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I have a female Jack Russell puppy. 11 weeks at this point. So far crate training and potty training is going well. No big challenges there. As a novice puppy owner I’ve been able to teach basic commands like “sit”, “down”, “leave it” using treats. So that also seems to be going ok and leads me to think she is trainable.

But the challenge I have is with her biting and chewing. Yes, I do realize it’s a normal puppy behavior and there are tons of Youtube and other information out there on how to deal with it but I am not sure if it works. One method I see a lot is redirect. That is when the puppy bites, redirect her attention to a chew toy. The challenge I have with this is that inevitably the puppy get more and more aroused and goes for my hand, my sleeve, my ankles, basically wants to bite everything is sight. And once she gets excited all the previous training like “sit”, “down”, “leave it” goes out the window. Same thing with smelling the grass and whatever else when we are outside. When she is locked into some scent, it’s very hard to lure her away to get her attention back on me.

This kind of hyper behavior and short attention span maybe more accentuated because she is a Jack Russell. And I’m sure there is some training technique I am not applying correctly. So is this something I am better off leaving to a professional trainer or does this get better as she matures?


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She is a terrier. These are very active prey driven dogs bred to be a bit independent as they were bred to ride with the Huntsman and when the fox went to ground he would loose the JRT who would go under ground and drag the fox out of its den and the hounds would kill it if the JRT had not already done that.

You are dealing with a VERY high energy breed and you are describing puppy "zoomies." Very normal. When it is overwhelming, crate her until she is calm and then take her out and then resume play. Zoomies sometimes manifest as a bite fest.. and other times as running crazily.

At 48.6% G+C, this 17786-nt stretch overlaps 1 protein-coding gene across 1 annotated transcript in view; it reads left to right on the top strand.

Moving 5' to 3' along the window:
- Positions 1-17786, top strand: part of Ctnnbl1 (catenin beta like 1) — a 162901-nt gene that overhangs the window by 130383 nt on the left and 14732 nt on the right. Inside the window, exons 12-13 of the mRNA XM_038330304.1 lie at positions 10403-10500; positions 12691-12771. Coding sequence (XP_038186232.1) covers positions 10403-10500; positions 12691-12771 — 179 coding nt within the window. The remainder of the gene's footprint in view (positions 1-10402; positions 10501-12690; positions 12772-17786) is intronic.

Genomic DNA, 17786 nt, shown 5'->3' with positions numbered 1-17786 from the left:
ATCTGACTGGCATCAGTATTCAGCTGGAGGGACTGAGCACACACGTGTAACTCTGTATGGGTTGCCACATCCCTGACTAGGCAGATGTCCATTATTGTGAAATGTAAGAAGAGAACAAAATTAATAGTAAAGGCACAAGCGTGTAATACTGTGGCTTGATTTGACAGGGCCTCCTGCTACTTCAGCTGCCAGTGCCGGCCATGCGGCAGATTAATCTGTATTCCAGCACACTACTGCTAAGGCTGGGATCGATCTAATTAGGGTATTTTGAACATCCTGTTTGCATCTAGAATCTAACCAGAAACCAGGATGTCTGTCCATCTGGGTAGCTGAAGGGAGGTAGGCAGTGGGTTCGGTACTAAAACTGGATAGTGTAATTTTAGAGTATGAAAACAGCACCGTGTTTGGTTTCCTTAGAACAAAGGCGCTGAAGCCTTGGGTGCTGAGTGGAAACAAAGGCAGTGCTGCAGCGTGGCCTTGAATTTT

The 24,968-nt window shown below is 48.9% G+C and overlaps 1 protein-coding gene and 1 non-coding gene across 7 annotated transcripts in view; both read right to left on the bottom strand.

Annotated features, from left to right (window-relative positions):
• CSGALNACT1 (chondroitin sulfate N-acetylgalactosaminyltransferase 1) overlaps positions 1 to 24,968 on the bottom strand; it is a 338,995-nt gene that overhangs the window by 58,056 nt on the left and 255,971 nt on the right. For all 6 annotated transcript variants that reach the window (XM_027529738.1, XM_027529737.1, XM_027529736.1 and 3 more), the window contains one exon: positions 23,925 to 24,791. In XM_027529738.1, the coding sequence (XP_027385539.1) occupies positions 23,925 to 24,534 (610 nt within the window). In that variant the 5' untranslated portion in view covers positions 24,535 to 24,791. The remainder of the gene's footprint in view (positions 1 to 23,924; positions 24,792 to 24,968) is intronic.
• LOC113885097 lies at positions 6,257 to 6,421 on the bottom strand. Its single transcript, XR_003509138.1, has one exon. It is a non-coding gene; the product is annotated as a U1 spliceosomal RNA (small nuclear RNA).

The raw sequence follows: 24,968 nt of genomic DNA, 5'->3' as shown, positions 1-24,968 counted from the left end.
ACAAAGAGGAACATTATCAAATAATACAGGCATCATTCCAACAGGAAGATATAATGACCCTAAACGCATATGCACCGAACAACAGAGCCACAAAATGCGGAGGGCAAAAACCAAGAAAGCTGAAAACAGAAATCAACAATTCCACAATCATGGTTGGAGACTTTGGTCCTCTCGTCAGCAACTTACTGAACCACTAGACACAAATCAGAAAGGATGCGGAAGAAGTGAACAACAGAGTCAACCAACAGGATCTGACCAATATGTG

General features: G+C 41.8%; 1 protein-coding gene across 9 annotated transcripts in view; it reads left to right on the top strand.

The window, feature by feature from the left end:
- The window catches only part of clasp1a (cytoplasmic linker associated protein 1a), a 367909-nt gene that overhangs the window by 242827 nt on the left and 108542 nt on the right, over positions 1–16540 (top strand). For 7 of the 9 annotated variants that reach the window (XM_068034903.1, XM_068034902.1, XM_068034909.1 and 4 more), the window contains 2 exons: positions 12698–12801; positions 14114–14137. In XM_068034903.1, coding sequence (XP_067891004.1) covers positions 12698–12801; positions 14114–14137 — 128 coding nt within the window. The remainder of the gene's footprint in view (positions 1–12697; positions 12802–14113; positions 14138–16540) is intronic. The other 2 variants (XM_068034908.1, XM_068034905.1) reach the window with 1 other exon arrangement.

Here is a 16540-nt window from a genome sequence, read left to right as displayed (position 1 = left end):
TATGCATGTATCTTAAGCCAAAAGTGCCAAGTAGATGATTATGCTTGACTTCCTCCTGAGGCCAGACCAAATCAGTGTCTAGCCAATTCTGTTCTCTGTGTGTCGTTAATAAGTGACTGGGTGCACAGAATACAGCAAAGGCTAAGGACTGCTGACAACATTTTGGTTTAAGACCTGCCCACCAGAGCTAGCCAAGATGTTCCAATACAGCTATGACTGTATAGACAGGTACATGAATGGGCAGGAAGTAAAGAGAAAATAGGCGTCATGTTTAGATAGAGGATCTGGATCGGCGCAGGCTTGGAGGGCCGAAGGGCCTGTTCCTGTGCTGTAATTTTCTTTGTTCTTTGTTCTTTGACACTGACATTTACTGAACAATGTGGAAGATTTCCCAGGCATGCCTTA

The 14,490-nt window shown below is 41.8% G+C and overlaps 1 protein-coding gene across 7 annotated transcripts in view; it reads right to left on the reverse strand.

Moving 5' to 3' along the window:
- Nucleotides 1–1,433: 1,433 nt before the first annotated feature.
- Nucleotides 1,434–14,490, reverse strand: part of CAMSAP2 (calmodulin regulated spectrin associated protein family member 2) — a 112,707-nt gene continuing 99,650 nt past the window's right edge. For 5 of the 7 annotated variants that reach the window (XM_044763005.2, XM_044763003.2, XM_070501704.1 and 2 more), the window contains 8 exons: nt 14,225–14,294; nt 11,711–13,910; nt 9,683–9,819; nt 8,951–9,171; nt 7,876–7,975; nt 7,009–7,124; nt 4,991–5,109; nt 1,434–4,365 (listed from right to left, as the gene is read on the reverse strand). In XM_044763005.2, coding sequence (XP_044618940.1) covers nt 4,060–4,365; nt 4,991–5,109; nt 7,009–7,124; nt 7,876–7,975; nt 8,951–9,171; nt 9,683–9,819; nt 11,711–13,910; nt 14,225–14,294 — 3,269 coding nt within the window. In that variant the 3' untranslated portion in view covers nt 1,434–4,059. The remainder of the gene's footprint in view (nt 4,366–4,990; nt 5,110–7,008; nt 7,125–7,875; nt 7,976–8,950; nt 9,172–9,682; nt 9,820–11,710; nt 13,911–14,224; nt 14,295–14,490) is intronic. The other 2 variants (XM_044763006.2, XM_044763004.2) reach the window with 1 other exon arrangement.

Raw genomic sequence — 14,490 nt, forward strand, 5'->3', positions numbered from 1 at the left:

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Our JRT mix loves to bite on shoes and ankles walking by. We also discovered that she likes to chew as a pastime. So now we always have a variety of chew toys and rotate them, keep some in rooms she doesn't go to often so they are interesting when she is there to enjoy them, always choose the crunchy types of treats.
As mentioned above, they are a very high energy breed. Try playing more, running more, mentally stimulating the puppy more with thinking games and training. A puppy class is also good for interaction and mental stimulation. A tired dog is usually a good dog.
 

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Our JRT mix loves to bite on shoes and ankles walking by. We also discovered that she likes to chew as a pastime. So now we always have a variety of chew toys and rotate them, keep some in rooms she doesn't go to often so they are interesting when she is there to enjoy them, always choose the crunchy types of treats.
As mentioned above, they are a very high energy breed. Try playing more, running more, mentally stimulating the puppy more with thinking games and training. A puppy class is also good for interaction and mental stimulation. A tired dog is usually a good dog.
I’ve been working on fetch as an exercise outlet since walking/running hasn’t been very effective because she isn’t good at walking/running straight on leash yet. Today, we made a good stride on fetch so I am hopeful we will have a good activity to tire her out.

How old is yours? Is it a puppy like mine and you are working through the biting? Or is it a grown dog that still likes to bite? I am hoping that this excited biting behavior goes away with training and also as the dog grows older.


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Training classes are Always a good idea with any new dog. Just make sure it’s a reputable Positive Reinforcement trainer.
Jack Russell’s are especially feisty. Lol
 

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I’ve been working on fetch as an exercise outlet since walking/running hasn’t been very effective because she isn’t good at walking/running straight on leash yet. Today, we made a good stride on fetch so I am hopeful we will have a good activity to tire her out.

How old is yours? Is it a puppy like mine and you are working through the biting? Or is it a grown dog that still likes to bite? I am hoping that this excited biting behavior goes away with training and also as the dog grows older.


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Our JRT mix is 6 years old but came to us under unfortunate circumstances, so just when we work out one issue, another seems to crop up. We acquired her when she was abandoned at 3 weeks old, infested with parasites, kidney stones, and sick. It took quite a few months to clean her up, get her UTD on shots, and treat the kidney stones and pneumonia. Therefore, she missed the socialization stage to meet people and other dogs. Initially she did not know how to be a dog because she had spent so much time under the care of humans. Going to the dog park or play dates were a joke because she would just go to sleep on our laps. She had to learn to greet and allow other dogs to greet her properly. These days she will interact but still not actually play with other dogs at the park. She does however, play with the other dogs in our household, so there is hope! We have struggled to keep her on the right track. I will admit that JRTs are challenging! And one of the most challenging dogs of my lifetime of having my own dogs for over 40 years.